For patients with endometriomas, IVF is an option for those looking to become pregnant, although there are risks to consider. Dr. Kodaman discusses how some patients with endometriomas experience a decreased response to gonadotropins (somigliana et al 2006) which can lead to a greater IVF cycle cancellation rate. Depending on the size and location of the endometriomas, retrieval of the oocytes can be difficult. There is also a risk that the endometrioma can be punctured during retrieval causing leakage or a rupture which can lead to infection. Finally, follicular fluid contamination with endometrioma fluid may contribute to decreased blastocyst hatching and also lower pregnancy rates.


Endometriomas and Surgical Intervention

If endometriomas are so toxic, it seems like an easy decision to just have them removed. Unfortunately, the solution is not that easy, especially for those who are looking to preserve their fertility. Dr. Kodaman warns that when surgically removing endometriomas, patients run the risk of a significant decline in AMH, inadvertent removal of ovarian cortex with cyst wall and injury from inflammation, cautery or vascular disruption. These risks increase when removing endometriomas from both ovaries and patients may even run the risk of ovarian failure and go into early menopause.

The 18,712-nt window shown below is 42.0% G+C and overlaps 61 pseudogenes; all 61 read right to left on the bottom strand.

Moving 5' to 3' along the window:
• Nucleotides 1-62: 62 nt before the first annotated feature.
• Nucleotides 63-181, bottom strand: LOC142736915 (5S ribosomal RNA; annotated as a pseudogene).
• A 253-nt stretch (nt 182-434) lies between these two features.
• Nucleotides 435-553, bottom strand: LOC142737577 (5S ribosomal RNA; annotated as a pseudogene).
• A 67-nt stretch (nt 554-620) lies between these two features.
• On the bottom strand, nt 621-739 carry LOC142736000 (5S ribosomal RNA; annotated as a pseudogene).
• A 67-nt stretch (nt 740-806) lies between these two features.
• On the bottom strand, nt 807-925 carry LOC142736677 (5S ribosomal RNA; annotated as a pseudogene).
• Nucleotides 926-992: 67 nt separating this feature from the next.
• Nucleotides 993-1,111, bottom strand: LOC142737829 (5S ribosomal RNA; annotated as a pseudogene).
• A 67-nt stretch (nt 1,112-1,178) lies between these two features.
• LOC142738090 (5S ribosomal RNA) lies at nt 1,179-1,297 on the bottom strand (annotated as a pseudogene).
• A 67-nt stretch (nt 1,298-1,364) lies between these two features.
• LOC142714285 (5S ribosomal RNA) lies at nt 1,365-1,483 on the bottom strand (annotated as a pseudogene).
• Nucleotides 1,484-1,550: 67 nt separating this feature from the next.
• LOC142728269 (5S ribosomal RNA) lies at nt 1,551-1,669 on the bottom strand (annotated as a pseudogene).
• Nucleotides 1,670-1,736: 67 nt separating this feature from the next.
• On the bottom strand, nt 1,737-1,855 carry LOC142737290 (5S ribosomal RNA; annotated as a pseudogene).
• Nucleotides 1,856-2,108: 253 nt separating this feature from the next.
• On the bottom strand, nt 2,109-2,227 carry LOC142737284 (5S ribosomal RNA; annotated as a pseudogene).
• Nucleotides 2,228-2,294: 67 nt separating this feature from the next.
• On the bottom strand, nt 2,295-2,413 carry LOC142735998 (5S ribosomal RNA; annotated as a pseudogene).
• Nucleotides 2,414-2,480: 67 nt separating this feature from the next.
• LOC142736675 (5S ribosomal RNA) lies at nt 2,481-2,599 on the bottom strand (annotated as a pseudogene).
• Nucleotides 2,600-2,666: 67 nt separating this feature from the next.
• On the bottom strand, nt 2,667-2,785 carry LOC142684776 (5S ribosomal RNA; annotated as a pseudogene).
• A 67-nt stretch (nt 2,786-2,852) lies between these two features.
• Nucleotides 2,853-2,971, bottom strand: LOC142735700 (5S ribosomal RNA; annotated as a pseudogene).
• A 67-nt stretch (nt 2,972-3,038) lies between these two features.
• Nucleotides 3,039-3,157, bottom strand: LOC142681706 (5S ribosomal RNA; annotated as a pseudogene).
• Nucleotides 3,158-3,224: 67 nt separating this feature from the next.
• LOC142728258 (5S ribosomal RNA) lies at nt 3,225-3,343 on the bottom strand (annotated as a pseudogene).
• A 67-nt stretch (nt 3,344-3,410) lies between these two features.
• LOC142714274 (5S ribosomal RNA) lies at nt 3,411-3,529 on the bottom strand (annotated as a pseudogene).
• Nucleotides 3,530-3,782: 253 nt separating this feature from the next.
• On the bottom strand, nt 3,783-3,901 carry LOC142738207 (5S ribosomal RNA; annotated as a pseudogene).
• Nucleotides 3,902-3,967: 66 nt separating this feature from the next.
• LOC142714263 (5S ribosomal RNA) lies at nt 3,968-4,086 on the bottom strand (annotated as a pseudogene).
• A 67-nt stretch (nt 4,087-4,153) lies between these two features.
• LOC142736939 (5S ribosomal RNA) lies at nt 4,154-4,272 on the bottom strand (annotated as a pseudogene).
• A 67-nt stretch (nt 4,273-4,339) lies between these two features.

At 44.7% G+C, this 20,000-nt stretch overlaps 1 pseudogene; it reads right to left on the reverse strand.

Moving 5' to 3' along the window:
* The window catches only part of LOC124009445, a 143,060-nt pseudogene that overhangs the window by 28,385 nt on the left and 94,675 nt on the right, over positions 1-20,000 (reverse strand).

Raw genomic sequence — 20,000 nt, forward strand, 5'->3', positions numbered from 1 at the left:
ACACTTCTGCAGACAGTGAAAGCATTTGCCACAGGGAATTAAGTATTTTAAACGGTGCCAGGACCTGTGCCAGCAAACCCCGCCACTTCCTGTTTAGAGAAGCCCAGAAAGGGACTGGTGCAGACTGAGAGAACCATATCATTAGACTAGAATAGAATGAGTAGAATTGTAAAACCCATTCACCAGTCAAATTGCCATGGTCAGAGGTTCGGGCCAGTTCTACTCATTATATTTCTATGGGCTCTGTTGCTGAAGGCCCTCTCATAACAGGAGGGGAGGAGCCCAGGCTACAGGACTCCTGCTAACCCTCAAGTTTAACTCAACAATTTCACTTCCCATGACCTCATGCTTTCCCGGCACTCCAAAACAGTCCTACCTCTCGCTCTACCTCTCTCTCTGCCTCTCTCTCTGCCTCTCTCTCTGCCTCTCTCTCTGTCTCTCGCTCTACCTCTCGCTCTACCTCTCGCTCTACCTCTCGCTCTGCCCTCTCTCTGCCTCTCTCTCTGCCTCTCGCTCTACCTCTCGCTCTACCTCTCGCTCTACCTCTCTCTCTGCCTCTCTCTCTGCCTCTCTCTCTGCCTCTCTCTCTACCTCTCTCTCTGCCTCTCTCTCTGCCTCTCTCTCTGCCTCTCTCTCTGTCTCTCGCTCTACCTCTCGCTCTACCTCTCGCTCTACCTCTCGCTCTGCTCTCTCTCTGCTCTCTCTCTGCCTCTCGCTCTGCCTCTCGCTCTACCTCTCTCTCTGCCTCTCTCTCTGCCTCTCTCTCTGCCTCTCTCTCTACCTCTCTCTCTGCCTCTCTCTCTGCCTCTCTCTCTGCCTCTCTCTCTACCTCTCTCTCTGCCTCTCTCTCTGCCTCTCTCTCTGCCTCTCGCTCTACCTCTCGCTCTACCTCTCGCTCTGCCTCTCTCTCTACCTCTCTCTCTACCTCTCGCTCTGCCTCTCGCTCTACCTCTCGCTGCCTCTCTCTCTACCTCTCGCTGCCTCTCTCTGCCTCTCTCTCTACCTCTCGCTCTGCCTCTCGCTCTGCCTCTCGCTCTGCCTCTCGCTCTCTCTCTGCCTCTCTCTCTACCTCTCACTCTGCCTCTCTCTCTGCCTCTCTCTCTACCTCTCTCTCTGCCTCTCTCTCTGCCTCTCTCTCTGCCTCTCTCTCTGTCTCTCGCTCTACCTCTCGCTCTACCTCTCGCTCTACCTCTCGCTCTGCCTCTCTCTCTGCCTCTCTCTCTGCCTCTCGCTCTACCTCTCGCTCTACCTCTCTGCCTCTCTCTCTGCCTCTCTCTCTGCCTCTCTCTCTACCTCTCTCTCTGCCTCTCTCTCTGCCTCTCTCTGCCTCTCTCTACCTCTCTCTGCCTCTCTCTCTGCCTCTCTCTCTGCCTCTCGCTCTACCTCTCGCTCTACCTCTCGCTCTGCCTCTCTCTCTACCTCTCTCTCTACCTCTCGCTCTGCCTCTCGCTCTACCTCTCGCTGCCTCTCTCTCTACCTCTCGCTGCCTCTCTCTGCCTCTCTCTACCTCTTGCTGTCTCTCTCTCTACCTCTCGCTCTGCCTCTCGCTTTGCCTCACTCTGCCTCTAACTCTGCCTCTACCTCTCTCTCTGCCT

When thinking about surgically removing endometriomas, Dr. Kodaman stresses that surgical experience of the doctor is very important. When careful surgical technique is applied there can be no difference in number of oocytes and embryos obtained following cystectomy. She also states that laparoscopic cystectomy is the gold standard of treatment that is associated with the lowest recurrence rate of endometriomas and the highest spontaneous pregnancy rate. While studies have not been done in older patients, studies are finding that younger patients may initially have a drop in AMH levels after surgical intervention, but levels are back up after a year. Draining an endometrioma is associated with a 30-90% recurrence rate and is not recommended.